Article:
Spinal Cord Neoplasms Follow-up
- Author: J Stephen Huff, MD, FACEP; Chief Editor: Barry E Brenner, MD, PhD, FACEP more...
Further Outpatient Care
At the direction of the attending physicians, outpatient care may include ongoing chemotherapy, steroid administration, radiation therapy, or other treatments.
Physical therapy may be necessary.
Hospice referral may be indicated in some cases. A scoring system has been developed to identify patients with metastatic spinal cord compression who may be candidates for best supportive care.
Further Inpatient Care
Further inpatient care may include steroid administration, chemotherapy, or surgery ordered at the discretion of attending physicians.
Surgical decompression provides immediate relief of compression but may contribute to spinal mechanical instability. However, if instability is present from tumor destruction, surgery may be necessary for stabilization.
Recent research suggests that a combination of surgical decompression and radiation may be more effective than radiotherapy alone. This is an area of active investigation.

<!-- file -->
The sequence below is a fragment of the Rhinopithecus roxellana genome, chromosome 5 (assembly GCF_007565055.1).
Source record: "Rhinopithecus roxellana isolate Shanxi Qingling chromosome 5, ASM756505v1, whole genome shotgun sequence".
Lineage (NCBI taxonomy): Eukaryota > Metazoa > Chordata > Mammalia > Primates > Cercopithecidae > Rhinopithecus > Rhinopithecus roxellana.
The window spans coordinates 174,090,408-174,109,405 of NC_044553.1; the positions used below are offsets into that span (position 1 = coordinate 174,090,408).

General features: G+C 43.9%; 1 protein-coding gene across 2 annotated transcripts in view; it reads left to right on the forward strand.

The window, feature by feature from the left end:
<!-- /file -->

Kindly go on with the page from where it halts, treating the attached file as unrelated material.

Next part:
Treatment is individualized and depends on tumor type, degree of neurologic function, and other factors.
Transfer may be necessary when specialized services are not accessible at the initial site of evaluation.
Consider administering steroids prior to transfer in cases of suspected spinal cord impairment caused by tumor.
Potential complications of spinal cord neoplasms include the following:
- Urinary tract infections
- Soft-tissue damage
- Respiratory complications
The prognosis for recovery of neurologic deficits secondary to spinal cord compression is related to the duration and severity of the impairment at the start of treatment.
Disturbances in sphincter function are associated with a poor prognosis for recovery.
Primary CNS spinal cord neoplasms are usually not metastatic and generally have a more favorable prognosis for long-term survival than do metastases.
Patients with leptomeningeal metastases have a poor prognosis.
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